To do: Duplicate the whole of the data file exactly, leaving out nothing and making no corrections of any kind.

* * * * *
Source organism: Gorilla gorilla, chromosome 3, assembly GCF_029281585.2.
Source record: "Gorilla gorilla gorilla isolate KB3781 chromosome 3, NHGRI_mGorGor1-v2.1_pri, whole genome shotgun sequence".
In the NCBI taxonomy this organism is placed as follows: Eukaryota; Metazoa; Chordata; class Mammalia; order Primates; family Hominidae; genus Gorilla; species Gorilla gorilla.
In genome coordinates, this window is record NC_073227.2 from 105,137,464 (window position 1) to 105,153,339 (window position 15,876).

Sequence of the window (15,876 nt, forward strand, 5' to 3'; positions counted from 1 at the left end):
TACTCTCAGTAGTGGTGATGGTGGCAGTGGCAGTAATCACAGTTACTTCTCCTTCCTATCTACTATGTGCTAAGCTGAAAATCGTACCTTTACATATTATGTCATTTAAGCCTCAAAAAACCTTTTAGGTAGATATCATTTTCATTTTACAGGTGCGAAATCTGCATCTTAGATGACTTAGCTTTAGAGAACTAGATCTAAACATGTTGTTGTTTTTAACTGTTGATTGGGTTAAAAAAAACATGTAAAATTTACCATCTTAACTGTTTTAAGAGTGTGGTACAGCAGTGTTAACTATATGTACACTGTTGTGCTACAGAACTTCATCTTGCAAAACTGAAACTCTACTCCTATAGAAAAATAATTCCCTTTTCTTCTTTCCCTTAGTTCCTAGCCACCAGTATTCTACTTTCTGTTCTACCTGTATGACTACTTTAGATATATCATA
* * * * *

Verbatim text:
Source organism: Gorilla gorilla, chromosome 3, assembly GCF_029281585.2.
Source record: "Gorilla gorilla gorilla isolate KB3781 chromosome 3, NHGRI_mGorGor1-v2.1_pri, whole genome shotgun sequence".
In the NCBI taxonomy this organism is placed as follows: Eukaryota; Metazoa; Chordata; class Mammalia; order Primates; family Hominidae; genus Gorilla; species Gorilla gorilla.
In genome coordinates, this window is record NC_073227.2 from 105,137,464 (window position 1) to 105,153,339 (window position 15,876).

Sequence of the window (15,876 nt, forward strand, 5' to 3'; positions counted from 1 at the left end):
TACTCTCAGTAGTGGTGATGGTGGCAGTGGCAGTAATCACAGTTACTTCTCCTTCCTATCTACTATGTGCTAAGCTGAAAATCGTACCTTTACATATTATGTCATTTAAGCCTCAAAAAACCTTTTAGGTAGATATCATTTTCATTTTACAGGTGCGAAATCTGCATCTTAGATGACTTAGCTTTAGAGAACTAGATCTAAACATGTTGTTGTTTTTAACTGTTGATTGGGTTAAAAAAAACATGTAAAATTTACCATCTTAACTGTTTTAAGAGTGTGGTACAGCAGTGTTAACTATATGTACACTGTTGTGCTACAGAACTTCATCTTGCAAAACTGAAACTCTACTCCTATAGAAAAATAATTCCCTTTTCTTCTTTCCCTTAGTTCCTAGCCACCAGTATTCTACTTTCTGTTCTACCTGTATGACTACTTTAGATATATCATA